(5) An institution ensures regular interaction between a student and an instructor or instructors by, prior to the student's completion of a course or competency—

(i) Providing the opportunity for substantive interactions with the student on a predictable and regular basis commensurate with the length of time and the amount of content in the course or competency; and

(ii) Monitoring the student's academic engagement and success and ensuring that an instructor is responsible for promptly and proactively engaging in substantive interaction with the student when needed on the basis of such monitoring, or upon request by the student.

* * * * *

Incarcerated student: A student who is serving a criminal sentence in a Federal, State, or local penitentiary, prison, jail, reformatory, work farm, juvenile justice facility, or other similar correctional institution. A student is not Start Printed Page 18695considered incarcerated if that student is in a half-way house or home detention or is sentenced to serve only weekends. For purposes of Pell Grant eligibility under 34 CFR 668.32(c)(2)(ii), a student who is incarcerated in a juvenile justice facility, or in a local or county facility, is not considered to be incarcerated in a Federal or State penal institution, regardless of which governmental entity operates or has jurisdiction over the facility, including the Federal government or a State, but is considered incarcerated for the purposes of determining costs of attendance under section 472 of the HEA in determining eligibility for and the amount of the Pell Grant.

Juvenile justice facility: A public or private residential facility that is operated primarily for the care and rehabilitation of youth who, under State juvenile justice laws—

(1) Are accused of committing a delinquent act;

(2) Have been adjudicated delinquent; or

(3) Are determined to be in need of supervision.

Nonprofit institution: An institution that—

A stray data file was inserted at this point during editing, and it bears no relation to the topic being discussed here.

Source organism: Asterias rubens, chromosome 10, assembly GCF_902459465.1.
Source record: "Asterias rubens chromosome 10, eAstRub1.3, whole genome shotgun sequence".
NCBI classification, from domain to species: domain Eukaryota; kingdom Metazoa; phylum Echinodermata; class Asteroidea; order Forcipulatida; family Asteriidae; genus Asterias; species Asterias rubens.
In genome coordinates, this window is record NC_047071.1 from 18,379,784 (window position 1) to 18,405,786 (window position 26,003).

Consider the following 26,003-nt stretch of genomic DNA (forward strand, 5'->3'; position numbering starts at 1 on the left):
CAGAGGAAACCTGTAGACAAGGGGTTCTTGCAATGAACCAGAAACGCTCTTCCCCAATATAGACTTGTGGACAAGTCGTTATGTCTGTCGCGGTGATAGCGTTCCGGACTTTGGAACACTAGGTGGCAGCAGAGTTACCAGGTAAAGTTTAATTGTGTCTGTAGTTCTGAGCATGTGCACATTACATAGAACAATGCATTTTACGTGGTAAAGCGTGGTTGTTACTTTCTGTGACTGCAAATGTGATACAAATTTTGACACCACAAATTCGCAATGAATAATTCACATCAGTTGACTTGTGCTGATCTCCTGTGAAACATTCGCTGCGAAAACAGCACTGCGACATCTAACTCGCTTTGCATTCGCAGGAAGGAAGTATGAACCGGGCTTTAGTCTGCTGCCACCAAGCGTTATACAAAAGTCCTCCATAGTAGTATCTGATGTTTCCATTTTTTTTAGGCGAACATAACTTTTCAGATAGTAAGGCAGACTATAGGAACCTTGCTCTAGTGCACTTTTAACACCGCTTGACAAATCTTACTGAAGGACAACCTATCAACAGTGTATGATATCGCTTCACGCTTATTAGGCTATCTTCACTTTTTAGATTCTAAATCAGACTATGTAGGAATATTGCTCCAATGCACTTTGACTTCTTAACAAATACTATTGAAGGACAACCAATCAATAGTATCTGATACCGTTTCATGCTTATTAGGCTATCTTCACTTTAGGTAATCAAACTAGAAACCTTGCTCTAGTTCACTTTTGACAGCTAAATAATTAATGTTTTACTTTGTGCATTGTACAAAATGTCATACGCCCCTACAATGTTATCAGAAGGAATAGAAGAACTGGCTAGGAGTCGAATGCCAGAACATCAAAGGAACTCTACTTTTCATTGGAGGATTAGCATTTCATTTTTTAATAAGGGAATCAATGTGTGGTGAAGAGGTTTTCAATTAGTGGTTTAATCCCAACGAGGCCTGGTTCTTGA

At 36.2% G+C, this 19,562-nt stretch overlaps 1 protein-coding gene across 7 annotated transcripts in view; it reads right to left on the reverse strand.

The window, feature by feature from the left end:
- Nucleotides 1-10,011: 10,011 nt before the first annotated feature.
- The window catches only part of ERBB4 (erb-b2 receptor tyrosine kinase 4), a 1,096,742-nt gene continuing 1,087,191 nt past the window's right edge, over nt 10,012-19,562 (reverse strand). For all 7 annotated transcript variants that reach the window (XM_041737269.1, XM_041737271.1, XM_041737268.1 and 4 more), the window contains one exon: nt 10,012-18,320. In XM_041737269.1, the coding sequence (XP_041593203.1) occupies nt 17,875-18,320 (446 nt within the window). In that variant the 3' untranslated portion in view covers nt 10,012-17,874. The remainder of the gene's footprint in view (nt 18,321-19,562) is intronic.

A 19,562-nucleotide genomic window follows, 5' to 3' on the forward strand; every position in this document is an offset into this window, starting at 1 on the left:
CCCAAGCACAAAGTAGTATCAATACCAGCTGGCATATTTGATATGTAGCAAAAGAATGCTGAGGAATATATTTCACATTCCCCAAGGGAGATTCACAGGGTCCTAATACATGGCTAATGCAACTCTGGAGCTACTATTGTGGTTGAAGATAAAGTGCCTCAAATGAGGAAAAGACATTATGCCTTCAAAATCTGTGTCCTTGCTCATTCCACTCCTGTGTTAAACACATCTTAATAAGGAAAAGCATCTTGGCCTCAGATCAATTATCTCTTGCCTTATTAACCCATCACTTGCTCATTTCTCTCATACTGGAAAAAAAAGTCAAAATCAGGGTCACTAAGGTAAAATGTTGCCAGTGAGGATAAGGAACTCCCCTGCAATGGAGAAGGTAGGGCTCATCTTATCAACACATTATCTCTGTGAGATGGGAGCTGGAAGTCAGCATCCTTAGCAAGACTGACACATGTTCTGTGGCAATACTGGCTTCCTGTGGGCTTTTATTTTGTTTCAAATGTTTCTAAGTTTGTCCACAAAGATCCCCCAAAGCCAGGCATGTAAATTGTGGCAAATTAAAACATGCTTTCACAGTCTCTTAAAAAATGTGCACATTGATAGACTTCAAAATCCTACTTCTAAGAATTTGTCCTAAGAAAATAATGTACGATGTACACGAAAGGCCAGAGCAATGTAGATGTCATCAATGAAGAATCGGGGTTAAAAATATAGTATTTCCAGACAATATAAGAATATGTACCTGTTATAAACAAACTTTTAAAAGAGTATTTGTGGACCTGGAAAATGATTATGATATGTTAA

(1)(i) Is owned and operated by one of more nonprofit corporations or associations, no part of the net earnings of which benefits any private shareholder or individual;

(ii) Is legally authorized to operate as a nonprofit organization by each State in which it is physically located; and

(iii) Is determined by the U.S. Internal Revenue Service to be an organization to which contributions are tax-deductible in accordance with section 501(c)(3) of the Internal Revenue Code (26 U.S.C. 501(c)(3); OR

(2) For a foreign institution—

(i) An institution that is owned and operated only by one or more nonprofit corporations or associations; and

(ii)(A) If a recognized tax authority of the institution's home country is recognized by the Secretary for purposes of making determinations of an institution's nonprofit status for title IV purposes, is determined by that tax authority to be a nonprofit educational institution; or

(B) If no recognized tax authority of the institution's home country is recognized by the Secretary for purposes of making determinations of an institution's nonprofit status for title IV purposes, the foreign institution demonstrates to the satisfaction of the Secretary that it is a nonprofit educational institution.

* * * * *
Start Amendment Part

3. Section 600.7 is amended by:

End Amendment Part Start Amendment Part

a. Redesignating paragraph (b)(2) as (b)(3).

End Amendment Part Start Amendment Part

b. Adding new paragraph (b)(2).

End Amendment Part

The addition reads as follows:

Conditions of institutional eligibility.
* * * * *

(b) * * *

(2) Calculating the number of correspondence students. For purposes of paragraph (a)(1)(ii) of this section, a student is considered “enrolled in correspondence courses” if the student's enrollment in correspondence courses constituted more than 50 percent of the courses in which the student enrolled during an award year.

* * * * *
* * * * *
Start Amendment Part

4. Section 600.10 is amended by revising paragraph (c)(1)(iii) to read as follows:

End Amendment Part
Date, extent, duration, and consequence of eligibility.
* * * * *

(c) * * *

(1) * * *

(iii) For a first direct assessment program under 34 CFR 668.10, or the first direct assessment program offered at each credential level, and for a comprehensive transition and postsecondary program under 34 CFR 668.232, obtain the Secretary's approval.

* * * * *
Start Amendment Part